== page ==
Writer Brady Udall with another story about what animals can take the place of, in our lives and in our homes—this one involving an armadillo. This work of fiction originally appeared in the Autumn 1999 issue of Story magazine.
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When he was a kid, Josh Martin's mother Nancy told him that if anythingever happened to her, he needed to take care of his brother Ben. This confusedJosh, because Ben was his older brother, and he felt that if anything heshould be the one taken care of.
Writer Bill Eville and his brother, late at night, are picked up on the side of the road, and not taken to their destination. (10 minutes)
Michael Beaumier tells a story about a family member who keeps vanishing and returning. This is an excerpt from Michael's book I Know You're Out There.
Lisa LaBorde has two daughters, and having grown up an only child, she can't understand why they fight all the time. Her idea of sisterhood is more like a scene from The Sound of Music. Wanting to create that kind of bond for her girls, Lisa decides to enlist the aid of science to see if she can turn these enemies into friends—in just one month.
Continuing from our prologue, host Ira Glass checks in with Lisa and her older daughter, Kennedy, to see how the experiment went. After a month, they've charted surprising results, learned that the girls aren't the only ones in the house who need to change, and found out just how much money it takes to get a twelve-year-old to play with a five-year-old.
A story by regular contributor David Sedaris involving his sister Lisa, a secret, and her very understanding parrot. David read this story live, and it's on his CD Live at Carnegie Hall. The story is also published in his book Dress Your Family in Corduroy and Denim.
Host Ira Glass talks with two sisters, one high-school age, the other younger, about who gets treated better in the family. They all agree the youngest does.
When Aimee Phan and her brother were babies, her mother had horoscopes predicting their futures made and put on tape. The tapes were in Vietnamese, which Aimee and her brother didn't understand.
Novelist Miriam Toews, author of The X Letters (which appeared in an earlier episode of the show), tells the story of a road trip she took with her 15-year-old son.
Veronica Chater tells the story of her developmentally disabled brother Vincent, who one day quit his job and then quit everything else, mystifying everyone in his life. Veronica is author of the memoir Waiting for the Apocalypse.
Adam Beckman tells the first part of his story, about how, back in the 70s, he and his friends broke into an abandoned house in the small town of Freedom, New Hampshire. The home turned out to be a perfect time capsule, containing the furniture, letters and personal effects of an entire family — abandoned for decades.
The story about what happens when you discover the medical reason your mother was such a bad parent all your life.
How writer (and frequent This American Life contributor) David Sedaris and his family reacted when Sedaris's mother—a lifelong, unrepentant smoker—developed lung cancer. After a lifetime of barbed, funny remarks, no one in the family is prepared to talk about their feelings.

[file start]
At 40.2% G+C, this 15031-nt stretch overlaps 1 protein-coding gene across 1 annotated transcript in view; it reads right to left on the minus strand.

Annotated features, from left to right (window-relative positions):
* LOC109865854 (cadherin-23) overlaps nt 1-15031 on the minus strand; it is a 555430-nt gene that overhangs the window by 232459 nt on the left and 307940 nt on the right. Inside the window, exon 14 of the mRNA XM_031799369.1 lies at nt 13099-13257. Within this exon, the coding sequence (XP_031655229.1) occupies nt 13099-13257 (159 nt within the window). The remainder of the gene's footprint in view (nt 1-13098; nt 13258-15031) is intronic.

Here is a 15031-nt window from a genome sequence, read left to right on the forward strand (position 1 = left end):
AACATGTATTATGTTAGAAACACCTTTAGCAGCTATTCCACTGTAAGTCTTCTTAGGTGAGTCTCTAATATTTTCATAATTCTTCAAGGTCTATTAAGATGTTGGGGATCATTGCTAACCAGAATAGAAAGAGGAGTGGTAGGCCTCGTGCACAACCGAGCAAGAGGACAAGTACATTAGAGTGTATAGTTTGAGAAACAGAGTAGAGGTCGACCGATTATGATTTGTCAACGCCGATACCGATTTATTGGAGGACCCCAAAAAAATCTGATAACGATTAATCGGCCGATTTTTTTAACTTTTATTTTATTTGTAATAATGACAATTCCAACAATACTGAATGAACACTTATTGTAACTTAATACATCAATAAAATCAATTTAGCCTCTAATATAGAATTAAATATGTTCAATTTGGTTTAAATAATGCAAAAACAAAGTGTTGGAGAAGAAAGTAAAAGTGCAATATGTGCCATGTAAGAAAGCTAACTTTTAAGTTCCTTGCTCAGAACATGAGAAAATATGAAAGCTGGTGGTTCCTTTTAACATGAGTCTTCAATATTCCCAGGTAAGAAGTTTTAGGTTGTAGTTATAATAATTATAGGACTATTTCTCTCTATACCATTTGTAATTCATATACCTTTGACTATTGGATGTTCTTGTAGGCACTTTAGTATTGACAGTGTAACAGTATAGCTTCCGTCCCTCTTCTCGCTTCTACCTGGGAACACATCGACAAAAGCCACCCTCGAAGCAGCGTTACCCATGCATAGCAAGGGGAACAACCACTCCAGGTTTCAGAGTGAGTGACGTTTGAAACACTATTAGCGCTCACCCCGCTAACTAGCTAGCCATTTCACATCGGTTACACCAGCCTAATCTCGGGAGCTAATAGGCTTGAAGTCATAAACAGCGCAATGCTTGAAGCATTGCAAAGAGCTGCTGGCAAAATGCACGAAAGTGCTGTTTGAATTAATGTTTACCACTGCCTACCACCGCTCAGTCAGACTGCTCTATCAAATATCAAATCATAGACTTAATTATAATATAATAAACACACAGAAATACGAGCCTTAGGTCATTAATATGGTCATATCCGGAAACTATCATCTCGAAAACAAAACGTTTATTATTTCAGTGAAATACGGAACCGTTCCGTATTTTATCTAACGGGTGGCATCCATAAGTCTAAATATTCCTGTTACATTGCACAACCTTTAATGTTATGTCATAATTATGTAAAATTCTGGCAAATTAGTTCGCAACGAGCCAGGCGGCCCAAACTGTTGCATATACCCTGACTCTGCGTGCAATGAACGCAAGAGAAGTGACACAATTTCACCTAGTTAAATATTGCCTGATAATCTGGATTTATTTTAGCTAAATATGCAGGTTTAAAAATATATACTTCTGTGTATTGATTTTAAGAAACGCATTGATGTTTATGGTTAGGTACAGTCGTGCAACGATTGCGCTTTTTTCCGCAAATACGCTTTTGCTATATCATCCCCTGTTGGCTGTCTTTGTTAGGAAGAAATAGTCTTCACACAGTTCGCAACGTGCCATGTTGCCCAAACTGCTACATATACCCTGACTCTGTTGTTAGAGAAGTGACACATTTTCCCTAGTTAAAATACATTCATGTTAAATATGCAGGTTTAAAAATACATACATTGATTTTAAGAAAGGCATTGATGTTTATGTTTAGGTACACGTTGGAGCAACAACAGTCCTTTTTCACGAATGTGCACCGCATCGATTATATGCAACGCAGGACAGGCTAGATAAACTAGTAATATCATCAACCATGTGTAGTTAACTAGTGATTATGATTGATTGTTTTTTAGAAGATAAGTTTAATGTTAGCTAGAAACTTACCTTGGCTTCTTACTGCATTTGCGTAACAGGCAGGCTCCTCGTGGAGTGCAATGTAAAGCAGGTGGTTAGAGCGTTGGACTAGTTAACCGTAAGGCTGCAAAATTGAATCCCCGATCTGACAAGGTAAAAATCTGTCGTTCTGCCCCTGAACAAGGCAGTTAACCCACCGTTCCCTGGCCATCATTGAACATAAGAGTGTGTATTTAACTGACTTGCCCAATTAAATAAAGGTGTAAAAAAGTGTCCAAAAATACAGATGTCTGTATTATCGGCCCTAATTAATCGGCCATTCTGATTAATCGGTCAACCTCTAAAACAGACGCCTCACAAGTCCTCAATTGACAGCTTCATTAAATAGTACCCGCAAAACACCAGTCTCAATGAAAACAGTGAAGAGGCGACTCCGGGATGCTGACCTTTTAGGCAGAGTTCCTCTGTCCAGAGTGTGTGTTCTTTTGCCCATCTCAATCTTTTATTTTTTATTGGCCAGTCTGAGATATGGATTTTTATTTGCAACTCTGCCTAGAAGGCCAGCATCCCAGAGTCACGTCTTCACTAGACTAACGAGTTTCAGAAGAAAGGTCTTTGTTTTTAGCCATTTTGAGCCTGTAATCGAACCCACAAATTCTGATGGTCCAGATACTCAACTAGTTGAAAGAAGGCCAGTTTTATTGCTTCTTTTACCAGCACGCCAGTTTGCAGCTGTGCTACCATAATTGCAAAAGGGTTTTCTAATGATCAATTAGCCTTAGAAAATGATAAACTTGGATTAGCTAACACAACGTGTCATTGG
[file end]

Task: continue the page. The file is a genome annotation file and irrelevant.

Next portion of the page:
A collection of small stories, all on the the theme introduced in the prologue—the first few months after the divorce, and suddenly, your parents are less composed, more flawed, and more human, than perhaps you've ever seen them.
Jonathan Katz listens to old tapes of his family; then travels back to the neighborhood in Brooklyn they lived in during the 1950s, looking for evidence of what his childhood was like. His sister is along for the trip, and they do not agree on the meaning of what they're seeing.
Producer Alex Blumberg sets out to find a woman named Susan Jordan, who babysat him and his sister for a year when he was nine. He discovers that each of them remembered something about the other that the other would just as soon forget.
Ira talks with journalist Jason Bleibtreu about Luther and Johnny Htoo, twelve-year-old twins, and the leaders of a rebel army of Burmese separatists called God's Army. Everyone around them, both their own forces and their enemies, believed they possessed superpowers, that they could not be harmed by bullets, that they had the power to command ghost armies.
Lots of babysitting is done by family members. Hillary Frank reports on what can happen when a teenaged son is put in charge of his younger brothers.
The story of several huge companies that accidentally got put into the babysitting business in a big, big way because of snow on December 26, 1988. Every year on the day after Christmas, divorced kids all over America fly from one parent to the other.
Myron Jones and his sister Carol Bove explain what happened when they were teenagers, and they ended up babysitting children who didn't exist.
Julia Pimsleur travels to Alaska to spend some time with her brother, hoping he might change a little—just as he hopes that she'll change a little.
What can happen if a sibling relationship doesn't ever change. Hillary Frank brings us the story of two sisters, now in their seventies, who have preserved the same relationship they had as girls...for better or worse.
Sarah Koenig tells the story of how her stepsister Rue bought a house and moved in—but the former owner did not move out. And won't move out, until he dies.